The Roman family spirits, included the lares, manes and penates, also linked to the family, the location and the hearth of the household. They are of archaic origin, possibly predating other polytheistic deities.
Important within Roman religion was the concept of family spirits known as the “Lares”. The Romans had a strong belief in the spirits of the dead or divine beings called Genii; particularly those of their own ancestors which generally inhabited the household.
These spirits were called Lares (Lar familiaris). Similar spirits called Manes were believed to protect the house and family belongings, including their fields and the Penates who protected family provisions (called penus). These spirits were either direct ancestors of the family or spirits of the land, which preexisted the founding of the city.
In the 3rd Century BC the Roman playwright Plautus writes in his commedy Aulularia (The concealed treasure)
ego lar sum familiaris ex hac familia unde exeuntem me asperistis. hanc domum jam multos annos est cum possideo et colo patri avoque jam hujus qui nunc hic habet …. huic filia una est. ea mihi cottidie aut ture aut vino aut aliqui semper supplicat, dat mihi coronas
Which roughly translates as:
I am the ‘lar familiaris’ a member of this family, from which you have called me. I own this house since many years and I cherish the forefathers of its present owner … He has a daughter who cherishes me and prays for me every day, with gifts of wine or incense, she gives me garlands.
These spirits were represented by wax or metal statuettes which were kept together, standing or hung in a recess of a wall at home, rather like a small family shrine called a ‘Lararium’. Together with these it was quite possible, particularly in Patrician circles which had “ius imaginam” (right to images), to keep wax masks in wooden molds which had the vague resemblance of the deceased ancestors. These would be used to bring the ancestors to “life” during funeral processions.
Each morning the head of the family or a suitably instructed slave would perform a strict series of rituals in order to keep the family spirits happy. This routine was carefully followed rather like we might routinely brush our teeth each morning.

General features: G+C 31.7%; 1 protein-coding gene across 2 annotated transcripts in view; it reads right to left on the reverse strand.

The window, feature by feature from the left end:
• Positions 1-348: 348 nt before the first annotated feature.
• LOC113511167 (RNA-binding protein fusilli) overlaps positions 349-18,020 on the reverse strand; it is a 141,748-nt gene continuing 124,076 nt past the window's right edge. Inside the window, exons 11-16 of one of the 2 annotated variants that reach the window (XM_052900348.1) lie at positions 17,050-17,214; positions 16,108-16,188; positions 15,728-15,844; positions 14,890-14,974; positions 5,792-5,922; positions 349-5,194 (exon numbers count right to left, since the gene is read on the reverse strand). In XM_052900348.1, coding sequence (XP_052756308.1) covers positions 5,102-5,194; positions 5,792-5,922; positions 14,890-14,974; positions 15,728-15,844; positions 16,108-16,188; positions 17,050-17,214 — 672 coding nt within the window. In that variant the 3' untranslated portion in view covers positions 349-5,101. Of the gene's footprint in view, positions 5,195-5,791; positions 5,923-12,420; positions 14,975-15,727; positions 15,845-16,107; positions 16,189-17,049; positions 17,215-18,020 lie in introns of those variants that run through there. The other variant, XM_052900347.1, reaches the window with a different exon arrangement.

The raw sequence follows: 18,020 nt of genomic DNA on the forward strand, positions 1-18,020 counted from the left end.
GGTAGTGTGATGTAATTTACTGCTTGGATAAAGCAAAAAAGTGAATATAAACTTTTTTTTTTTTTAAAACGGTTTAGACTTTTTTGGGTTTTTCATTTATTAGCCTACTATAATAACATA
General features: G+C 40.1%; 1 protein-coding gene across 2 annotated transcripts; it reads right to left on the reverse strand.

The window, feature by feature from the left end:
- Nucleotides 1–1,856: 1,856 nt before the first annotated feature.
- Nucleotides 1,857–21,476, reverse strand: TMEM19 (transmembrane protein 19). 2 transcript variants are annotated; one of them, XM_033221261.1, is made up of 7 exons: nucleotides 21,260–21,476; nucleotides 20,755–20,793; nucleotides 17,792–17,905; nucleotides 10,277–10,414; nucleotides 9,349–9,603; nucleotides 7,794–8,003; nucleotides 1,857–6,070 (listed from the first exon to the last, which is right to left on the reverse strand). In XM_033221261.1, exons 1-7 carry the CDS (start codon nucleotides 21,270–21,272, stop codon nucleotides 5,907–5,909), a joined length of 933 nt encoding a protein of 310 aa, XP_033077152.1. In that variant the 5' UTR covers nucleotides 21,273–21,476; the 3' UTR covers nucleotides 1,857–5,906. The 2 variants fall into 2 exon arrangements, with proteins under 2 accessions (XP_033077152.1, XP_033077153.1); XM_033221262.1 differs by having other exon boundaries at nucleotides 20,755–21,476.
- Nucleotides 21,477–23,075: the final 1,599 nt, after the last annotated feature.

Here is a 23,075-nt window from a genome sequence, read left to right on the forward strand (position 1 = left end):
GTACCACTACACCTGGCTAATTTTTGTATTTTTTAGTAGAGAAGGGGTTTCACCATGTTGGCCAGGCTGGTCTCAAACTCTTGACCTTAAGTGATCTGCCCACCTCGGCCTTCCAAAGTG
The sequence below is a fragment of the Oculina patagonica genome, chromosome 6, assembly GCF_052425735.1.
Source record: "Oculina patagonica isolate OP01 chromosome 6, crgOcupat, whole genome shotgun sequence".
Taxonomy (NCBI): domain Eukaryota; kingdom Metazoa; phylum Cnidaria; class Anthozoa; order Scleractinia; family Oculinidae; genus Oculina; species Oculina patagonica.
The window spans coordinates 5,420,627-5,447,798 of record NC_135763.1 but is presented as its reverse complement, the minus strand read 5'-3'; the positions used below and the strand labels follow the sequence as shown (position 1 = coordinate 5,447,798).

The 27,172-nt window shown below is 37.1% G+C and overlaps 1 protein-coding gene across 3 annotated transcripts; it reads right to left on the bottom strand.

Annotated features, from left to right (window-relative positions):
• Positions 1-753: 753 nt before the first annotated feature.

Other symbols of snakes or “Dracones” often appeared on or near the Lararium. The snake was considered a benevolent demon. The Roman demon snakes are often represented in a male and female pair, denoted by elements like a beard, or by difference in size, approaching an altar with votive eggs. They are hence both a sign of benevolence as well as of regenerative forces.
Roman spirits of the urban landscape
Similarly the Lars Compitales were spirits linked to the urban landscape and were remembered each year during the Ludi Compitales or Compitalia. There were two primary temples to these divine beings in Rome called the “aedes larum“. One of these was next to the Mugonia gate and the other in the Forum near the ancient Romanula gate.
Its real importance to the community was that it created a strong tie to ones’ own family as well as underlining the family head’s importance. In fact as head of the family the ‘pater familias’ had absolute property over family members and all that was within the house. His orders were not only his own, but given in name of the family spirits also.
As silly as this might seem family spirits were actually a corner stone of Roman religion, military and civil life. In fact Roman society since its earliest times had been structured according to family tribes or clans each of which had military as well as civil obligations. We can quickly see how an absolute devotion to one’s own family and family spirits translated directly to a complete (military) devotion to the state.